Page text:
Wi-Fi in fact has some advantages over FTTH. Installation costs much less, with estimates typically running around $25/household, though this is very speculative for larger systems. Financing may be easier because the amount of debt to be secured is much less. Wi-Fi is so new it doesn’t have an embarrassing track record like FTTH.

Because they are less expensive and faster to put up, it is possible for city-wide Wi-Fi projects to be structured as nonprofit public-private partnership, thereby possibly avoiding state bans and referenda requirements.

But Wi-Fi presents its own set of challenges. Initial estimates of the cost to construct are almost certainly too low. The estimate for Philadelphia, for example, seems to be just a guess constructed by multiplying the estimated cost per home by the number of households rather than an actual bid. Cost over-runs have been the rule, rather than the exception, in FTTH systems, and of course public-sector projects in general.

Initial estimates of the cost to maintain, operate, and upgrade municipal Wi-Fi systems are also too low. A city-wide Wi-Fi system requires a large number of antennas positioned on telephone poles and then continuously serviced throughout the area. The service requires advertising, billing, and customer support, all of which is delivered in direct competition with much larger companies that specialize in doing these things.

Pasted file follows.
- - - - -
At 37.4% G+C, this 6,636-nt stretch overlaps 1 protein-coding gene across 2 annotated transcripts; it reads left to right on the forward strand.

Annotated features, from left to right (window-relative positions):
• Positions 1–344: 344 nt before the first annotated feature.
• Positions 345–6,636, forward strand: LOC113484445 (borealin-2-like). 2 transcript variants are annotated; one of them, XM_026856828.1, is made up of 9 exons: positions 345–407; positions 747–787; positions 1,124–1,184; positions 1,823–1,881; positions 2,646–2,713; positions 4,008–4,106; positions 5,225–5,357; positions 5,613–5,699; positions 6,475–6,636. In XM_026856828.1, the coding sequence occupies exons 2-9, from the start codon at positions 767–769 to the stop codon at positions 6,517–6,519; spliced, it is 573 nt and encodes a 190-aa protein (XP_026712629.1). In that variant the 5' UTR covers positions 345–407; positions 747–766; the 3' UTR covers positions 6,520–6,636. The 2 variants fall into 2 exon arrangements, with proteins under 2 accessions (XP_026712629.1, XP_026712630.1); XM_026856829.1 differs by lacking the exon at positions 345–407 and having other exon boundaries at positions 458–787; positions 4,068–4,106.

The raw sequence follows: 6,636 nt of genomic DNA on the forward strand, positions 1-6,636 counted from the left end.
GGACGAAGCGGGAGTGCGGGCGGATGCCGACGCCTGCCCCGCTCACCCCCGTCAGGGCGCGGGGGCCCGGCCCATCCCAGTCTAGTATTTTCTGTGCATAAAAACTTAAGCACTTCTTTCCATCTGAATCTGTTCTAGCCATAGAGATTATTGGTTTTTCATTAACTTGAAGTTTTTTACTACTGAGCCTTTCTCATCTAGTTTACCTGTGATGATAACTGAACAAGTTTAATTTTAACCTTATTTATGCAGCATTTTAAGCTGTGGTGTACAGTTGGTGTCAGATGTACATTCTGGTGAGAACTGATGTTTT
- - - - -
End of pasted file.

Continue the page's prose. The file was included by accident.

The quality of service delivered by a city-wide Wi-Fi system is still unknown, with many experts expressing doubts. The system is likely to be vulnerable to weather and interference from other Wi-Fi networks and appliances that share the unlicensed frequency. If these factors cause the service to be unreliable, people will not pay to use it.

I am not a technologist, but I am told that other quality problems are likely to plague large-scale applications of Wi-Fi, including lack of online security, degradation of service quality as the number of users rises, and limitations on service for moving customers. I am also told the “mesh” that will link all the antennas is still experimental for applications of the size being discussed in Philadelphia. In plain language, “experimental” means “not ready for mass deployment for the foreseeable future.”

A final challenge faced by Wi-Fi is the lack of earned income. Cable TV is the revenue driver for most residential broadband business plans, and all successful plans. A Wi-Fi network can deliver, at best, one or two channels. There is talk that telephone service will become the financial backbone of Wi-Fi networks, but this too is questionable, since Wi-Fi networks have a difficult time passing the call when a user moves from one service area to the next.